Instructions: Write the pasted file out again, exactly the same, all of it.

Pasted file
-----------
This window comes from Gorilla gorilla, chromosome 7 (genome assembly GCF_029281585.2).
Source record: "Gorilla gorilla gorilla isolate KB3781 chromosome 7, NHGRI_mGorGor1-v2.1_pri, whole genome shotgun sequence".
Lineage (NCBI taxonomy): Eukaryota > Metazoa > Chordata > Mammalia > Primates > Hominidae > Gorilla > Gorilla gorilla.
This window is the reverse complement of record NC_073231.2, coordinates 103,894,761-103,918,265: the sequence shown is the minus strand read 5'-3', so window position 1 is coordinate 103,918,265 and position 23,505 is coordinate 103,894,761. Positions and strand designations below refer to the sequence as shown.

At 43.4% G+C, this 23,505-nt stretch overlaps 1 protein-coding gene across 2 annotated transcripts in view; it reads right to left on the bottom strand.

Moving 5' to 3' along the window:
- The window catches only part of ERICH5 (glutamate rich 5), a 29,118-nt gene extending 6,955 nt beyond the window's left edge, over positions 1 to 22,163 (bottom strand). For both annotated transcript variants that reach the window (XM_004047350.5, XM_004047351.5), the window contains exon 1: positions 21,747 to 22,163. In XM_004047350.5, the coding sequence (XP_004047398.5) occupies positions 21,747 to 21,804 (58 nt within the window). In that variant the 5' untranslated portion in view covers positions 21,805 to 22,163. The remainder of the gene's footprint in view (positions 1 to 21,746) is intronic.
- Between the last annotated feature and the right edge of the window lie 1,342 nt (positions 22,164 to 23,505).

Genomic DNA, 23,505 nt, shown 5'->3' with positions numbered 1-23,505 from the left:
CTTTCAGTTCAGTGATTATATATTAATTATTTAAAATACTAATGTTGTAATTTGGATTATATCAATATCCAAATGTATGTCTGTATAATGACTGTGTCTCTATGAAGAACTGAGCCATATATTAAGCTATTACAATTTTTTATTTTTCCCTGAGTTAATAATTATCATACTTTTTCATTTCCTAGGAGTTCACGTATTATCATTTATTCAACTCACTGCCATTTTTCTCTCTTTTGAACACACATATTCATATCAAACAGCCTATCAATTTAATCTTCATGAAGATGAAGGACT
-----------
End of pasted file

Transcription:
This window comes from Gorilla gorilla, chromosome 7 (genome assembly GCF_029281585.2).
Source record: "Gorilla gorilla gorilla isolate KB3781 chromosome 7, NHGRI_mGorGor1-v2.1_pri, whole genome shotgun sequence".
Lineage (NCBI taxonomy): Eukaryota > Metazoa > Chordata > Mammalia > Primates > Hominidae > Gorilla > Gorilla gorilla.
This window is the reverse complement of record NC_073231.2, coordinates 103,894,761-103,918,265: the sequence shown is the minus strand read 5'-3', so window position 1 is coordinate 103,918,265 and position 23,505 is coordinate 103,894,761. Positions and strand designations below refer to the sequence as shown.

At 43.4% G+C, this 23,505-nt stretch overlaps 1 protein-coding gene across 2 annotated transcripts in view; it reads right to left on the bottom strand.

Moving 5' to 3' along the window:
- The window catches only part of ERICH5 (glutamate rich 5), a 29,118-nt gene extending 6,955 nt beyond the window's left edge, over positions 1 to 22,163 (bottom strand). For both annotated transcript variants that reach the window (XM_004047350.5, XM_004047351.5), the window contains exon 1: positions 21,747 to 22,163. In XM_004047350.5, the coding sequence (XP_004047398.5) occupies positions 21,747 to 21,804 (58 nt within the window). In that variant the 5' untranslated portion in view covers positions 21,805 to 22,163. The remainder of the gene's footprint in view (positions 1 to 21,746) is intronic.
- Between the last annotated feature and the right edge of the window lie 1,342 nt (positions 22,164 to 23,505).

Genomic DNA, 23,505 nt, shown 5'->3' with positions numbered 1-23,505 from the left:
CTTTCAGTTCAGTGATTATATATTAATTATTTAAAATACTAATGTTGTAATTTGGATTATATCAATATCCAAATGTATGTCTGTATAATGACTGTGTCTCTATGAAGAACTGAGCCATATATTAAGCTATTACAATTTTTTATTTTTCCCTGAGTTAATAATTATCATACTTTTTCATTTCCTAGGAGTTCACGTATTATCATTTATTCAACTCACTGCCATTTTTCTCTCTTTTGAACACACATATTCATATCAAACAGCCTATCAATTTAATCTTCATGAAGATGAAGGACT